Counselling and other support when coping with fatigue
There is support available to people with fatigue. You may find it helpful to speak to a counsellor or join a support group.
If you find it difficult to cope with your fatigue, or you feel anxious or depressed, you may find counselling helpful. Counsellors are trained to listen, and can help you talk through your feelings and find ways of dealing with them. They won’t give advice or answers, but will help you find your own answers. You may find counselling particularly helpful if you aren’t able to discuss your feelings and emotions with people close to you.
Many hospitals have counsellors or staff who are specially trained to provide emotional support and counselling. You can ask your hospital doctor or nurse what services are available and ask them to refer you. Some GPs have counsellors in their practice, or they can refer you to one.
If you would like to find out more about counselling, our cancer support specialists can tell you more and let you know about services in your area. Not all counselling services are available on the NHS, so you may need to pay for them.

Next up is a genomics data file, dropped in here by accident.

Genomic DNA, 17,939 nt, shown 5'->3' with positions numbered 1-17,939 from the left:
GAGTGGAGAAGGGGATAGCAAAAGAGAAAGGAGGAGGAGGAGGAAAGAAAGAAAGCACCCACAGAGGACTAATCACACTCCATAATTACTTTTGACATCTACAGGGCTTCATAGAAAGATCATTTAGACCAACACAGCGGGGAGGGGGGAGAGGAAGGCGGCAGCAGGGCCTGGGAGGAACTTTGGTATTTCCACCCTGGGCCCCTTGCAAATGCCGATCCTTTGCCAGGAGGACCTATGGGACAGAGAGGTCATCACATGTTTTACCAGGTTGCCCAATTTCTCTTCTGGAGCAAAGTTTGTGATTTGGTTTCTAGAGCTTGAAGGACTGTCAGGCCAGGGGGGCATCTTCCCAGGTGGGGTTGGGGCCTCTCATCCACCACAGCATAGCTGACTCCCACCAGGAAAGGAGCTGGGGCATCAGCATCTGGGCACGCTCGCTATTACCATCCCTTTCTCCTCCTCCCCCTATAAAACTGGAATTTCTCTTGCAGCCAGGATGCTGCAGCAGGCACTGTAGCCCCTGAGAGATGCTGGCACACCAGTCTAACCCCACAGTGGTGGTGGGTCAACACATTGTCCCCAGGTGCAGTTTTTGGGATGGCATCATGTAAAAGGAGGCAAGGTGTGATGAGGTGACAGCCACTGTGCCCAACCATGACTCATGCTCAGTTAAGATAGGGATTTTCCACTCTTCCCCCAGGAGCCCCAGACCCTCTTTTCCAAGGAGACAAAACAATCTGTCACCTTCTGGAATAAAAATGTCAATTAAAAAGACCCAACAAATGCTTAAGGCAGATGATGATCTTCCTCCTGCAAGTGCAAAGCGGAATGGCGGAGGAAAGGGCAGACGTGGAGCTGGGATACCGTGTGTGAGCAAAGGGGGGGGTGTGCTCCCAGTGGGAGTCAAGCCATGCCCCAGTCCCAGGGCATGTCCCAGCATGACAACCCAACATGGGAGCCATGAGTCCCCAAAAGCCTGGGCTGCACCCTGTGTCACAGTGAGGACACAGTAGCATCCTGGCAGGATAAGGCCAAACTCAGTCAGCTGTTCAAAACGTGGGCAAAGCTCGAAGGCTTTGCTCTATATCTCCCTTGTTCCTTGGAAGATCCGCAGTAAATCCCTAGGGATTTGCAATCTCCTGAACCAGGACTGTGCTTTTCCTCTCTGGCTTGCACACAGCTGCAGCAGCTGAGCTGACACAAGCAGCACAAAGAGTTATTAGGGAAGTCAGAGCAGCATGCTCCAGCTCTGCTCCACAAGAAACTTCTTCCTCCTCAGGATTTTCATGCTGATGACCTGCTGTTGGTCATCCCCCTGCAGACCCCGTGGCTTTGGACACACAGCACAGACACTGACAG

Some people find it helps to talk to other people who’ve had fatigue. You may find talking to other people at the hospital helpful, or you could join a local support group.
Most areas in the UK have cancer support groups. They are sometimes led by a healthcare professional. Other members of the group may be in a similar position to you. Some support groups have counsellors.
Some people find groups helpful and they form close relationships with other members. However, other people get embarrassed or uncomfortable when talking about personal issues with strangers. Don’t worry if groups aren’t for you.
You may find it helps to join an online support group or chat room. There are a number of online groups for various cancers, where you can chat to other people. If you prefer, you can stay anonymous and just read other people’s posts. Online groups and chat rooms can be very supportive, as you’ll find that other people have similar thoughts, emotions and experiences to you.
The groups and chat rooms are often available 24 hours a day, so there may be people online you can chat to when you really need support the most. Online groups are easy to join and leave, without any need for personal contact or explanations.
Visit our online community to chat to people in our forums, blog your experiences, make friendships and join support groups. You can share your own thoughts and feelings, and get support from others.
Some people find comfort in religion during times when they feel anxious or depressed. You may find it helpful to talk to a local minister, hospital chaplain or other spiritual or religious adviser. Don’t be put off if you’ve never talked to one before, or if you don’t have any particular faith. They are used to supporting people in times of need.